It’s a Saturday morning in Blackrock’s Kennedy Park, a tiny slab of grass nestled among a leafy Cork suburb, on a grey Irish morning.
Rugby, soccer and GAA teams are putting themselves through their paces around the city. Yet here, on a tiny public park, a small but growing minority swap their hurleys and sliotars for American footballs and playbooks, and continue to make Irish American Football one of the fastest growing sports in Ireland.
It may not quite be the NFL, but they’re certainly trying.
Christopher O’Connor is typical of the dedicated band of enthusiasts who’ve forsaken hurling, football, and soccer, for less traditional alternatives such as American Football.
He was drawn to the local American Football scene because it was something new, looked exciting, and was a change from the sorts of sports that he’d tried before:
“Maybe it was the shiny helmets”, says Christopher, “but I thought: “here’s something I’ve never tried before, so what’s to lose”, and I signed up.”
It may not be on a par with rugby, its closest sporting alternative, but the Irish American Football League (IAFL) continues to attract competitors from all over the country, with nine teams competing in the 2009 season and 11 competing at present.
Since its inception in 1984, the League has run annual competitions, and maintained a roster of national players representing Ireland on a European and world stage. It’s fully kitted, full contact, and getting bigger every year.
The basic annual event is the national league. This year’s membership is unprecedented, with 11 teams competing in the top league, and a further five fighting it out in the DV8s.
There’s also been a marked increase in the number of events and meets being arranged around the country. This year’s play calendar is as diverse and exciting a listing as the league has ever produced: after the Shamrock Bowl in August comes a College Championship, while the national side also readies for upcoming encounters.
The League’s members travel far and wide for meet ups around the country. Tournaments are regularly organized in Dublin, though there’s also been an increase in the number of events being put on in rural locations like Kerry (a recent meeting in Dingle was a runaway success).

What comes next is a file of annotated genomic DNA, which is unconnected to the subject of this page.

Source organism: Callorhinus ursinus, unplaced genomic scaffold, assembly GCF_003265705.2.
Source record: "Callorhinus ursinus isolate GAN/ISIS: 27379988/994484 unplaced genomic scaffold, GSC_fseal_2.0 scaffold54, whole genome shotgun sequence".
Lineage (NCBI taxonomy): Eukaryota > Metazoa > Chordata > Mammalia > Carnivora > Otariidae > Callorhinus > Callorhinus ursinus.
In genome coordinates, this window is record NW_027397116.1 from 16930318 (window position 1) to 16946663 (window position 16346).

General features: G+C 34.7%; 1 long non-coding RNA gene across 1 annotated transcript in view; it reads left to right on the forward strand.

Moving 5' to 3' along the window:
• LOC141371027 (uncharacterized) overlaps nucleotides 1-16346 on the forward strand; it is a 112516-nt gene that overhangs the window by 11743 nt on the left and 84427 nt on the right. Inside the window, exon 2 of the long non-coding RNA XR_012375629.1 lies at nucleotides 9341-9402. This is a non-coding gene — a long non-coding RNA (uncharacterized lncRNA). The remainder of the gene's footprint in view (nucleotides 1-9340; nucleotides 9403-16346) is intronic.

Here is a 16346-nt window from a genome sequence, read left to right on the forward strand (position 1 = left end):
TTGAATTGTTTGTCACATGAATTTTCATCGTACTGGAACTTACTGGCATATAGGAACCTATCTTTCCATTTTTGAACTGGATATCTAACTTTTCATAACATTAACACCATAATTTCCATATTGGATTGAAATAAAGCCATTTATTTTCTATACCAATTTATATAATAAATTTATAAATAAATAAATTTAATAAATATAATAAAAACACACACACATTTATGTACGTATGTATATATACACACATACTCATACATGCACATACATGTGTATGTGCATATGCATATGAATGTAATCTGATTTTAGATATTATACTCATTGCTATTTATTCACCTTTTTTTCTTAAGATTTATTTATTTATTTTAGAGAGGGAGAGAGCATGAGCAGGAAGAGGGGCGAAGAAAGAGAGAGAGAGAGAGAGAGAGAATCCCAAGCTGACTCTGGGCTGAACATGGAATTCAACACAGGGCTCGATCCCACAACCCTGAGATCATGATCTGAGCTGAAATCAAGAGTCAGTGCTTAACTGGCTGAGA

Facilities are also improving across the board. In the southern Irish city of Cork, the city’s primary team, the Admirals, have recently moved into a new stadium for their matches, while the Association’s online presence is ever-improving, depicting a league marked by incredible amounts of commitment and enthusiasm on the part of its members.
The current furore in the league concerns who’s going to make the coveted playoff spot.
Seven teams fight for the spot; it looks like it’s going to go to tiebreakers.
The League and Association have come a long way from 1942, when the first demonstration match between two teams of US servicemen first took place before a crowd of roughly 8,000 spectators at Ravenhill, Belfast.
Other historical moments of note in the League’s evolution include the Dublin Celts first foray into the EuroBowl in 1988, though they were soon drubbed 36-12 by an Austrian side.
The national team has also represented the country on several occasions, though the international scene is less significant than the domestic league.
The Irish Sports Council first recognized the Association in 2004, paving the road for increased funding and recognition.
And if the current sense of enthusiasm and progression is anything to go by, then the Irish American Football community can look forward to many more years of continued progression and growth.
The Shamrock Bowl takes place on Sunday 8th August 2010.
For more information on American Football in Ireland, see the IAFA website at www.americanfootball.ie